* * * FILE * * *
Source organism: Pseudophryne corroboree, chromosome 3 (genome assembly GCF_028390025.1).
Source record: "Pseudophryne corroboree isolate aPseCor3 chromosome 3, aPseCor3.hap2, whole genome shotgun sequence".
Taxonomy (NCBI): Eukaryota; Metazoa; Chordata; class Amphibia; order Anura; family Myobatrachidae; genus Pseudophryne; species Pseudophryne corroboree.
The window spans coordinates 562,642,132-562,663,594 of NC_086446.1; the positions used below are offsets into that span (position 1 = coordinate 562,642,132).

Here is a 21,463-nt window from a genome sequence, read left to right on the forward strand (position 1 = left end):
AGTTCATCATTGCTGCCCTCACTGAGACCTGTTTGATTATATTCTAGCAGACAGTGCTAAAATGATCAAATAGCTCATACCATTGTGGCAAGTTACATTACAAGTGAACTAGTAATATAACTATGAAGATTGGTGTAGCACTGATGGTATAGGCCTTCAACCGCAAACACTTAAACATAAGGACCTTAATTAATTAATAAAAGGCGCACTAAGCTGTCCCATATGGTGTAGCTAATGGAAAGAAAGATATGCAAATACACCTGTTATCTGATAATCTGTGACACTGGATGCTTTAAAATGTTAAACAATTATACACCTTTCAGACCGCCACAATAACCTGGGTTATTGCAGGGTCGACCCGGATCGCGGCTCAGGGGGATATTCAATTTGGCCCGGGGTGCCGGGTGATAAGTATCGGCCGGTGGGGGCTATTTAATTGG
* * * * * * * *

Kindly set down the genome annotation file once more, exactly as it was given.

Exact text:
Source organism: Pseudophryne corroboree, chromosome 3 (genome assembly GCF_028390025.1).
Source record: "Pseudophryne corroboree isolate aPseCor3 chromosome 3, aPseCor3.hap2, whole genome shotgun sequence".
Taxonomy (NCBI): Eukaryota; Metazoa; Chordata; class Amphibia; order Anura; family Myobatrachidae; genus Pseudophryne; species Pseudophryne corroboree.
The window spans coordinates 562,642,132-562,663,594 of NC_086446.1; the positions used below are offsets into that span (position 1 = coordinate 562,642,132).

Here is a 21,463-nt window from a genome sequence, read left to right on the forward strand (position 1 = left end):
AGTTCATCATTGCTGCCCTCACTGAGACCTGTTTGATTATATTCTAGCAGACAGTGCTAAAATGATCAAATAGCTCATACCATTGTGGCAAGTTACATTACAAGTGAACTAGTAATATAACTATGAAGATTGGTGTAGCACTGATGGTATAGGCCTTCAACCGCAAACACTTAAACATAAGGACCTTAATTAATTAATAAAAGGCGCACTAAGCTGTCCCATATGGTGTAGCTAATGGAAAGAAAGATATGCAAATACACCTGTTATCTGATAATCTGTGACACTGGATGCTTTAAAATGTTAAACAATTATACACCTTTCAGACCGCCACAATAACCTGGGTTATTGCAGGGTCGACCCGGATCGCGGCTCAGGGGGATATTCAATTTGGCCCGGGGTGCCGGGTGATAAGTATCGGCCGGTGGGGGCTATTTAATTGG